The Expat Paths Through History

As an expat, how did you end up in a middle-sized city in the middle of Europe? Did you even know that Brno existed a few months before you moved in? Could you have pointed to the Czech Republic on a map? (Of course, you could have.) Did you never mistakenly call this country Czechoslovakia? (Another stupid question, sorry.)
In other words, how did it come to pass that you have come Through Brno?
Was it for adventure? A job? Love? Was it political disenchantment with the government back home that pushed you out into the world? Did you come for the beer? Or did you come to Brno for university study that turned into a job that turned into a marriage that turned into a family?
Maybe it was a spontaneous decision made in a bar.
My guess: it was essentially as random as the flip of a coin.
Simon Mawer, the celebrated British author, has just released his latest book and it deals with just this question: How does one end up where they end up. To make it more interesting, he throws in a bit of history.
“Prague Spring” has two narratives that neatly converge in Czechoslovakia during August 1968 when the country was experiencing the liberalization of socialism with a human face. It seemed as if the Cold War was warming, as though there was room for freedom and culture.
One narrative follows a career diplomat, Sam Wareham, the first secretary at the British embassy in Prague, and works on the level of international relations. The other narrative follows two British students, Ellie and James, as they toss a coin to decide the direction in which they will hitchhike through the European continent. Everyone ends up in Prague and everyone is part of the action as the country comes crashing down.
August 21, 1968 — a half century ago — was when Soviet Secretary General Leonid Brezhnev sent half a million troops of the Warsaw Pact into Czechoslovakia to put an end to the liberalization of the Prague Spring. As the country slept, the troops moved into Prague and Brno and other strategic locations. There was little resistance.
The occupation resulted in thousands of people leaving the country, the borders were soon sealed and the Communist government stayed in charge for another 21 years until the Velvet Revolution of 1989.
“Prague Spring” follows its characters as they maneuver through the dramatic events of that month. It is a gripping and exciting story. The characters are well-drawn as multidimensional and complex people, and their actions are realistic and believable. The ending offers satisfying closure to the whole ride.

Full disclosure: I read Mawer’s “Mendel’s Dwarf” when I lived in New York City and it is one of the (random) reasons that propelled me to move to the Czech Republic. Once I settled in Brno, I read “The Glass Room” to gain an appreciation for its architectural inspiration, Villa Tugendhat, and get a feel for local life. Then, for the first year of the Brno Short Story Writing Contest, Mawer was the perfect fit to add some star power to the jury; he provided critiques and opinions while putting the finishing touches on “Prague Spring”. Click here to read a question-and-answer interview from 2017.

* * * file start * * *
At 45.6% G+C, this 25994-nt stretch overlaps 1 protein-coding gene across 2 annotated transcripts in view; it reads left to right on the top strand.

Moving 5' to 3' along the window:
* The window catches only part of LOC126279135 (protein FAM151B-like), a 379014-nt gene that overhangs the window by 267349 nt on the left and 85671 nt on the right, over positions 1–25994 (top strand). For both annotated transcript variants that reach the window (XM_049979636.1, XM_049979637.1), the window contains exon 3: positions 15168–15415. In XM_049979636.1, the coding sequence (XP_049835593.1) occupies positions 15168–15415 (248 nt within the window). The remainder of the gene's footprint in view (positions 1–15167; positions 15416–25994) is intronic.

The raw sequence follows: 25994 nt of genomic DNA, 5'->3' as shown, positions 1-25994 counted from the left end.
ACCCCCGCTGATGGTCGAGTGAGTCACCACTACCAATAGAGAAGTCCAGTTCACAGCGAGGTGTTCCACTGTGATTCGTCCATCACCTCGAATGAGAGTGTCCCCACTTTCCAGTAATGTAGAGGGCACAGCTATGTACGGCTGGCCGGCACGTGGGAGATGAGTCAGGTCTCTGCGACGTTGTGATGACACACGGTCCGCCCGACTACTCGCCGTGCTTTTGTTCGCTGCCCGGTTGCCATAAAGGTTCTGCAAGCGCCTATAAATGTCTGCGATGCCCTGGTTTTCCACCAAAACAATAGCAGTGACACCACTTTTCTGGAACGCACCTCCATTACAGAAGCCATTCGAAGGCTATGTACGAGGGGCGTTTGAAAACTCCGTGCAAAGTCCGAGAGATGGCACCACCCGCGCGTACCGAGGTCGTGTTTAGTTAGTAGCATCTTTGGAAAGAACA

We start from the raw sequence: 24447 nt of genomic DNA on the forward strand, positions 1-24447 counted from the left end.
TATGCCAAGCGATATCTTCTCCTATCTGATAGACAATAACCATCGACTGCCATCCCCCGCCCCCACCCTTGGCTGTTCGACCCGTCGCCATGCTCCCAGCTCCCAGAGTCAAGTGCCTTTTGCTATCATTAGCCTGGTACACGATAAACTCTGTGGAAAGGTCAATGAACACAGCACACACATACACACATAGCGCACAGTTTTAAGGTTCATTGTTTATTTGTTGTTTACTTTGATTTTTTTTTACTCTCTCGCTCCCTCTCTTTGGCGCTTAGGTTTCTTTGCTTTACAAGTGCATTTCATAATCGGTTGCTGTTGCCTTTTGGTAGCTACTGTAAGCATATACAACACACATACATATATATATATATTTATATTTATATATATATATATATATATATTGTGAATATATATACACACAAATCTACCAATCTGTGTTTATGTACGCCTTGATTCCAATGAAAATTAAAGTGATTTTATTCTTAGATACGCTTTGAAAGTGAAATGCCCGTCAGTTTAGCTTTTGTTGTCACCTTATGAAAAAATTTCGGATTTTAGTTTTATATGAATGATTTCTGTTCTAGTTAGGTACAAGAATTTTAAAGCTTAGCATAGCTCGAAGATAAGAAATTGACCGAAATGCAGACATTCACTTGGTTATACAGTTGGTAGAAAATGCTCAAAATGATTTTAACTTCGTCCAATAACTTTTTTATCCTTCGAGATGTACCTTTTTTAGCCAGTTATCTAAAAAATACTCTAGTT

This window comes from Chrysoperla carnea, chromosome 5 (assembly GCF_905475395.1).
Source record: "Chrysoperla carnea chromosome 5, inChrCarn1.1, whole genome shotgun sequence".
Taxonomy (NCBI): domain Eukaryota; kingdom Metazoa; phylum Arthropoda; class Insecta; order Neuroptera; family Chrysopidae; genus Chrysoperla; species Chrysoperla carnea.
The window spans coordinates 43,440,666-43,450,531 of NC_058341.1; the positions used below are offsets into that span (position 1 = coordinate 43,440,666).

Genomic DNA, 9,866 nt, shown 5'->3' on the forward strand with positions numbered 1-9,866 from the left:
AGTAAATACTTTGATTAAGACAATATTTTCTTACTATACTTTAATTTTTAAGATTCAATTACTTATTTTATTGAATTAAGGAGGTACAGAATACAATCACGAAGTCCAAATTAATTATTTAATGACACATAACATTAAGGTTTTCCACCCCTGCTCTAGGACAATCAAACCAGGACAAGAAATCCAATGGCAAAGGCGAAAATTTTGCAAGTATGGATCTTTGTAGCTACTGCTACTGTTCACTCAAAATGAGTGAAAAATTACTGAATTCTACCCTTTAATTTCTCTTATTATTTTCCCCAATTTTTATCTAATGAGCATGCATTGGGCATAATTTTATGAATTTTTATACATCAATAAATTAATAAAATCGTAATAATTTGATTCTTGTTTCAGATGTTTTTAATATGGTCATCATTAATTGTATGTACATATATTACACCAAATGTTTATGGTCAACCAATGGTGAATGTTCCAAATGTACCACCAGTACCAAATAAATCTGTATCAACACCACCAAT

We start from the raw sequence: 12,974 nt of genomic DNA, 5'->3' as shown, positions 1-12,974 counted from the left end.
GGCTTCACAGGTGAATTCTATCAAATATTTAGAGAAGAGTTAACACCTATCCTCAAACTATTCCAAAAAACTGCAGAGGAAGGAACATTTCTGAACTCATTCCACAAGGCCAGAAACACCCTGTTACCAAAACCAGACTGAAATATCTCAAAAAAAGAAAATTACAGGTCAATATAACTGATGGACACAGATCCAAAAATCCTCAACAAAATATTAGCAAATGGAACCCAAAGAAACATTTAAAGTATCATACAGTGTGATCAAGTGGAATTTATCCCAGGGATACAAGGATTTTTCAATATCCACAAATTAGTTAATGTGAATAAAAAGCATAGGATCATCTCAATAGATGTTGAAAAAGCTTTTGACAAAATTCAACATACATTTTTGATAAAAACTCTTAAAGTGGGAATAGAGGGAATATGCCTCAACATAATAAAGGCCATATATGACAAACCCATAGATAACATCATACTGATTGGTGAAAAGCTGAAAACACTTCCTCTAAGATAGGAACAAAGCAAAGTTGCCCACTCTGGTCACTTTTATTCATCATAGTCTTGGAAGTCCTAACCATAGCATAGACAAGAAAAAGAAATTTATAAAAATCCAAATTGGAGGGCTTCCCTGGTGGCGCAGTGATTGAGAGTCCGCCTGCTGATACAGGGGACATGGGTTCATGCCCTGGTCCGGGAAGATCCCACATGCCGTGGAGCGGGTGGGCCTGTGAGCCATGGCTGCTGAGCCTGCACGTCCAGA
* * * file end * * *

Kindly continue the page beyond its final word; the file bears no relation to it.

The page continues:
Mawer has lived in Italy for decades and he brings an expat sensibility to the drama in “Prague Spring.” That, I think, is what I like most about the book. It was enjoyable to vicariously follow the characters, feeling as though I were hitchhiking through Europe in the 1960s and contemplating the viewpoint of a diplomat playing a role in the geopolitical situation.
What would it have been like to hitchhike across the Iron Curtain? What were the details of how a country tried to break free from Communism? How would you communicate when so few spoke English? What is it like on the ground while history is being written? The step-by-step plot turns to allow for a greater appreciation for how it must have been to live through those days.
The current expat experience is anodyne compared to that of the late 1960s. We don’t know how good we have it in Brno in 2018, what with GPS on our smartphones, open borders and every third (or fourth?) Czech person speaking English.
The old days are gone. Except in books.

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I am a sucker for reading books and watching movies about the places where I live. I feel that it gives me a valuable perspective for understanding the people and how present-day reality developed.
“Prague Spring” is based mostly in Prague, which, given that it is the capital, was the understandable epicenter of the action. Nevertheless, Brno and its airport were also significant targets during the invasion. Tanks rolled through the streets here, too. “Prague Spring” recreates the atmosphere that permeated both cities and the rest of the country. It puts the reader on a rollercoaster ride and keeps them there as the crest breaks from hope to despair.
That atmosphere can still be felt in this country. And “Prague Spring” is an expat story that speaks to those of us who have, somehow or another, ended up coming through Brno.


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